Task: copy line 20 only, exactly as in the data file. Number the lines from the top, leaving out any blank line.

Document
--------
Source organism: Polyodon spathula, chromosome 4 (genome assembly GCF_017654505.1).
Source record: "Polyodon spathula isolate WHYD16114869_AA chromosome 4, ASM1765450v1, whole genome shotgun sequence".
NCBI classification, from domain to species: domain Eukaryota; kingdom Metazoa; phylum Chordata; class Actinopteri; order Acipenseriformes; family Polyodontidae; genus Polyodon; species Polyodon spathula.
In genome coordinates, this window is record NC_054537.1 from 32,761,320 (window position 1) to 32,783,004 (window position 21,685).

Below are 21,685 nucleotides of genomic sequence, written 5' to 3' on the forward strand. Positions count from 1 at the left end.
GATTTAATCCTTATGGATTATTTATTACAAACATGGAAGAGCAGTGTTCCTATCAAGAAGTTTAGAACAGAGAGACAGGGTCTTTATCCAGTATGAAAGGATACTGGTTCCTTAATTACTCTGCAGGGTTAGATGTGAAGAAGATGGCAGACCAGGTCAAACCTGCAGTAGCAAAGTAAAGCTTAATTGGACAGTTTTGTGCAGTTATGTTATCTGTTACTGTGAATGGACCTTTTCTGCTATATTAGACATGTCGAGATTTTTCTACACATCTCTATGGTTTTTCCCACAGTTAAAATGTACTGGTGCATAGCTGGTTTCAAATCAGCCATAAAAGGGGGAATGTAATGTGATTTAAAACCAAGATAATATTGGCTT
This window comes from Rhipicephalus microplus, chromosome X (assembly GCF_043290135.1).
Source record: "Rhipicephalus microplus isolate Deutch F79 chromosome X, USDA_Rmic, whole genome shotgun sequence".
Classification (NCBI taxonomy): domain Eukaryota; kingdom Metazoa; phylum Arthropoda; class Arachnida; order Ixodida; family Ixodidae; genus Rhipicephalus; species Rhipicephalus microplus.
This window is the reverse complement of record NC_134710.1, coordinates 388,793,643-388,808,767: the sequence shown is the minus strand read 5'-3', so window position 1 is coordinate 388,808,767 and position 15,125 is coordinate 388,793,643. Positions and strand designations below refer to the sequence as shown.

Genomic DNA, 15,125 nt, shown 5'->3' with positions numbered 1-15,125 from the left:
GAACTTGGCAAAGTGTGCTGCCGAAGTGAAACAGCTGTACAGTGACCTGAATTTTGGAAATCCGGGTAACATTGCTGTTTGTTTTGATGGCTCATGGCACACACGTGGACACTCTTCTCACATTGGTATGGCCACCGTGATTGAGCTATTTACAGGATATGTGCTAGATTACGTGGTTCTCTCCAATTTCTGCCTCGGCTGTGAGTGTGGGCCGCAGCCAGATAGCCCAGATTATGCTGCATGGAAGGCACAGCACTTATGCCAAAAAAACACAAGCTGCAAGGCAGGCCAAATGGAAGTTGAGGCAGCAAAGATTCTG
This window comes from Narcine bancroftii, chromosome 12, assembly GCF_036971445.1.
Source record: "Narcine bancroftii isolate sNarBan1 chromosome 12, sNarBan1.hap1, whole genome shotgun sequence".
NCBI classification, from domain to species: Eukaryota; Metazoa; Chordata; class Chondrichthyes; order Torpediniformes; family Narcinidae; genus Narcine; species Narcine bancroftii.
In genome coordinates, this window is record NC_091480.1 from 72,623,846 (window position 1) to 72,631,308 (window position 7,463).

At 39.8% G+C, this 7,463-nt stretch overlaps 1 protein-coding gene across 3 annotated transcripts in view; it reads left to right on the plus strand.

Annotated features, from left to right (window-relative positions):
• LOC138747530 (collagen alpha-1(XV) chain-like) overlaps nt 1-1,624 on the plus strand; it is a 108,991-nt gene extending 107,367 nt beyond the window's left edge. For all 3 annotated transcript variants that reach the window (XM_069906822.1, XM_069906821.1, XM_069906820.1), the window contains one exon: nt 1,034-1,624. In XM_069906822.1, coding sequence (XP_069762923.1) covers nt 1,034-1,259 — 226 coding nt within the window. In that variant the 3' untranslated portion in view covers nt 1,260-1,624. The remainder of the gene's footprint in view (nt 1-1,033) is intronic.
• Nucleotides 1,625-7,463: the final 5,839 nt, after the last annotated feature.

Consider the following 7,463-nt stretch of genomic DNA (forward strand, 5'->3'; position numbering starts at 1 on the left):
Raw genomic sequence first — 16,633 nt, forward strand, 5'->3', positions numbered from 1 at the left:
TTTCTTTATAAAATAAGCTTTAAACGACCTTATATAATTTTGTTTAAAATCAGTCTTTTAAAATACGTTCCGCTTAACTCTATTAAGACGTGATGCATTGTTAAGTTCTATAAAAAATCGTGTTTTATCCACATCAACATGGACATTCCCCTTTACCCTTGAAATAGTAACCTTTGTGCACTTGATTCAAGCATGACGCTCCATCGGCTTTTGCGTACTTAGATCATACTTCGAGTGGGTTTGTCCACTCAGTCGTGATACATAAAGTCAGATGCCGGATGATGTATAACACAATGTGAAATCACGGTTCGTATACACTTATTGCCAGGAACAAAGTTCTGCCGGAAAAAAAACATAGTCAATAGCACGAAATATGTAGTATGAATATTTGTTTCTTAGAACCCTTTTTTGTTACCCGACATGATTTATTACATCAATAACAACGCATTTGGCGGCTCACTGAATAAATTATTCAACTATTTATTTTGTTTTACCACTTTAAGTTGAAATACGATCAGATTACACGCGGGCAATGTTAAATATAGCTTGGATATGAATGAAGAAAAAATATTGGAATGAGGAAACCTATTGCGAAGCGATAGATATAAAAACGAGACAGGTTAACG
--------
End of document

• Nucleotides 1,625-7,463: the final 5,839 nt, after the last annotated feature.